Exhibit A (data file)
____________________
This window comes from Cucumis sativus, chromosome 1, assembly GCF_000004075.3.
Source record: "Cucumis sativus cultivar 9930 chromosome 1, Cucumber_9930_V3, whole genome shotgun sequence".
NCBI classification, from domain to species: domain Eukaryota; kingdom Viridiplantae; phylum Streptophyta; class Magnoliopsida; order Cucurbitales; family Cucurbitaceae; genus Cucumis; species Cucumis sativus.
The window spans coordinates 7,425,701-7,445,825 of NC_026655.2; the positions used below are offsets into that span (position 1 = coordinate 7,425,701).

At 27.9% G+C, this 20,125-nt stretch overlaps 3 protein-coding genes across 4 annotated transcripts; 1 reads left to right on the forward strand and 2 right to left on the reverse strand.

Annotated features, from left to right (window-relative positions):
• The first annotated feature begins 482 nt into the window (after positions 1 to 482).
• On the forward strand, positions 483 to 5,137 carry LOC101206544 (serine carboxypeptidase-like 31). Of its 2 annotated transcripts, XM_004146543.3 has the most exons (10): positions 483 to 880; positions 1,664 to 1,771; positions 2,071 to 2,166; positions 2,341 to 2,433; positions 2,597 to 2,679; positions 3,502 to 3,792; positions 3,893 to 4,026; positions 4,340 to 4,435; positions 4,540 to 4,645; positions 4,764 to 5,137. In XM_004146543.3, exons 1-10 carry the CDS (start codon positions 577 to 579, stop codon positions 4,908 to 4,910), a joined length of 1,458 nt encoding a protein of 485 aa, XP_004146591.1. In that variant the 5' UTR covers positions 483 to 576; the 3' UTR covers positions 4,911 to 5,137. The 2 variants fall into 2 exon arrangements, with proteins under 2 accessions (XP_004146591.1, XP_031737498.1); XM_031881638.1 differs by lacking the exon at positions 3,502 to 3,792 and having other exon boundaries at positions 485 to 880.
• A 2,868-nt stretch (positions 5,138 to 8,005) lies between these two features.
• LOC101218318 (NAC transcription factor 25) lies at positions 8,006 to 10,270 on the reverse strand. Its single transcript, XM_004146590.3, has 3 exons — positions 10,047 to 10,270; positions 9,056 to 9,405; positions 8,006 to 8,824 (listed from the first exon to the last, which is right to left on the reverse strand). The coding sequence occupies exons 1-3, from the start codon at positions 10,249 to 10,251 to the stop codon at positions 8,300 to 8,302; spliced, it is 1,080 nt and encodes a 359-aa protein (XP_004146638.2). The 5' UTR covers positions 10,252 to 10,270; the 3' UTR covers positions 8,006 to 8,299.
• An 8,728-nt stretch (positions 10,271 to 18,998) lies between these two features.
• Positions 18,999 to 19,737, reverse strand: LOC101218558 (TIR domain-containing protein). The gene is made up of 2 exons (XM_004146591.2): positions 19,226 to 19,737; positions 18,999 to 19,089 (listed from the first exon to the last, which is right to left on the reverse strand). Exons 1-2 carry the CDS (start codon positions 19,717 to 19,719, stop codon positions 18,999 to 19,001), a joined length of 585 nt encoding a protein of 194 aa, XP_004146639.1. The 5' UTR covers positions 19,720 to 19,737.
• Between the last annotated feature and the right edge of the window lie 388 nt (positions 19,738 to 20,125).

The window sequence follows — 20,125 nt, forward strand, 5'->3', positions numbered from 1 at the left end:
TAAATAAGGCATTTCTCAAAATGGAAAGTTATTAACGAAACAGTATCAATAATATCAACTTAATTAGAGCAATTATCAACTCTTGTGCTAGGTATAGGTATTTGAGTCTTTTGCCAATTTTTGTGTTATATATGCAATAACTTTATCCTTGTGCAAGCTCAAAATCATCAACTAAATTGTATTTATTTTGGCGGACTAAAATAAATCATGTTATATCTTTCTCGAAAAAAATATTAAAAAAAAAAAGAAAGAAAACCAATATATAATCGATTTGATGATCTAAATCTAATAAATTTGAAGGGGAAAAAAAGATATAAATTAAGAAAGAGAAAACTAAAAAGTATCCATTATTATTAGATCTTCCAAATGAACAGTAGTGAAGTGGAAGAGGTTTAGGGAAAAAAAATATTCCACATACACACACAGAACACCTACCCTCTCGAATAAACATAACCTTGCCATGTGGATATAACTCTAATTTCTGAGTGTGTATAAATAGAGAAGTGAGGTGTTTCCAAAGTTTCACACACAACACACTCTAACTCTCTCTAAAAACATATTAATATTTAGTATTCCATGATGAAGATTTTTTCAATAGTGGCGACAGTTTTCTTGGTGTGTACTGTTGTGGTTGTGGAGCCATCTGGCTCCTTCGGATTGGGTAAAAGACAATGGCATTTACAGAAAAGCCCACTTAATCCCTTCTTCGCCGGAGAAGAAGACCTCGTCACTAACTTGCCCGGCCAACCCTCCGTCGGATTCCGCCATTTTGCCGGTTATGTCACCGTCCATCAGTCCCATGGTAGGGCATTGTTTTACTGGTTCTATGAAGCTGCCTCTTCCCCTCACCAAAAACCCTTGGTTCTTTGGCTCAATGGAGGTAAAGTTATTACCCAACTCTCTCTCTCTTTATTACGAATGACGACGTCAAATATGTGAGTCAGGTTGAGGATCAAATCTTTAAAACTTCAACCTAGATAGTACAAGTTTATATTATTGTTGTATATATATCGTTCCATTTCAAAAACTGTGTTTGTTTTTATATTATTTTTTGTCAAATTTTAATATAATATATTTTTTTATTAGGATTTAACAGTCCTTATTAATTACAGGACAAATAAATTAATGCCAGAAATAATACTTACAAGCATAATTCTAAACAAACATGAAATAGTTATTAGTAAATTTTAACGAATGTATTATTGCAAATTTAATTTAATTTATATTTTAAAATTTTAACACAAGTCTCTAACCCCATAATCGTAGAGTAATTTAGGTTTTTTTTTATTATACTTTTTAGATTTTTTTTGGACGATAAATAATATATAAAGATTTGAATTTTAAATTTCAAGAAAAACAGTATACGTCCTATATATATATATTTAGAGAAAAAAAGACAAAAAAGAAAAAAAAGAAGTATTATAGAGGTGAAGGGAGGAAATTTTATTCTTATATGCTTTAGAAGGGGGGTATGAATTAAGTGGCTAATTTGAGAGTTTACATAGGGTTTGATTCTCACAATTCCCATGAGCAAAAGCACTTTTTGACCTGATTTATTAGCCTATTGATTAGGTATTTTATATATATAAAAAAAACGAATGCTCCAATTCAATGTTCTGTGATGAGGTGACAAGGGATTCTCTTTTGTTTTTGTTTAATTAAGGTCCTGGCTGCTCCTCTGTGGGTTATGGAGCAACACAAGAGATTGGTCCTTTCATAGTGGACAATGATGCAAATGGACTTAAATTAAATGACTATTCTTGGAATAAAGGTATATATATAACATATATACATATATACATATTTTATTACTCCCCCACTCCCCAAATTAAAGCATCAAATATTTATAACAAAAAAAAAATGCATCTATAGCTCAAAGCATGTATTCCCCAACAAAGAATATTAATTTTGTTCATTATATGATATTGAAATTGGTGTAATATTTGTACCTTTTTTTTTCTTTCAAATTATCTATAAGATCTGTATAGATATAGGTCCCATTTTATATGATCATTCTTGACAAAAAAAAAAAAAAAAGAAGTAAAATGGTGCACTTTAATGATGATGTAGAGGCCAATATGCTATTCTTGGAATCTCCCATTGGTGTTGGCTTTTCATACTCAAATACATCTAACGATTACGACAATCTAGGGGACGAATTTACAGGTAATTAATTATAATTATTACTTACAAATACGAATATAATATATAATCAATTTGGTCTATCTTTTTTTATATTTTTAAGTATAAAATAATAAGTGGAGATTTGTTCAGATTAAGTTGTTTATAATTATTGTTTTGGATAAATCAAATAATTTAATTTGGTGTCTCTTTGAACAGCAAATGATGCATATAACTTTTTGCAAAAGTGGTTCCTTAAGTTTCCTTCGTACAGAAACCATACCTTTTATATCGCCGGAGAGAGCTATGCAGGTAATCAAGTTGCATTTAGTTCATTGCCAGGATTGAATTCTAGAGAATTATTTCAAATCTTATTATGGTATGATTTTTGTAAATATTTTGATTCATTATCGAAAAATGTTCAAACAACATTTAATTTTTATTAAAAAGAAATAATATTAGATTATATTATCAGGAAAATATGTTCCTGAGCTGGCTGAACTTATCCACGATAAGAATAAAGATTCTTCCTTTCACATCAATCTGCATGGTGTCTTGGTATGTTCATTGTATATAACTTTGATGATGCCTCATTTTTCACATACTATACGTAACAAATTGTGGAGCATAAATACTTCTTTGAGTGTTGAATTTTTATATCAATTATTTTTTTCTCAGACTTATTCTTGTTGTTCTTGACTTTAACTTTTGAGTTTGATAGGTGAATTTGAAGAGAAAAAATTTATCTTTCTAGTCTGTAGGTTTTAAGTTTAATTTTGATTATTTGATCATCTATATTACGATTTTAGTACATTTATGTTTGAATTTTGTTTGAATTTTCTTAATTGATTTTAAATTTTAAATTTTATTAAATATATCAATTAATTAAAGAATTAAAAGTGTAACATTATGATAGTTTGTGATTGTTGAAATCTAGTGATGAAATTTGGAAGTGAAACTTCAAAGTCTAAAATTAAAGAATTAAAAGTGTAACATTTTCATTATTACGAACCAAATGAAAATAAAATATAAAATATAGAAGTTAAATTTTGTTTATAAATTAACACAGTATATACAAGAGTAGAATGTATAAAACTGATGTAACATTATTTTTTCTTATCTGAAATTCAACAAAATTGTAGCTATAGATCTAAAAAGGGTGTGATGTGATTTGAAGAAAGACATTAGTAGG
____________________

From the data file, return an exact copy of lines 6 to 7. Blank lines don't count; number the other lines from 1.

Annotated features, from left to right (window-relative positions):
• The first annotated feature begins 482 nt into the window (after positions 1 to 482).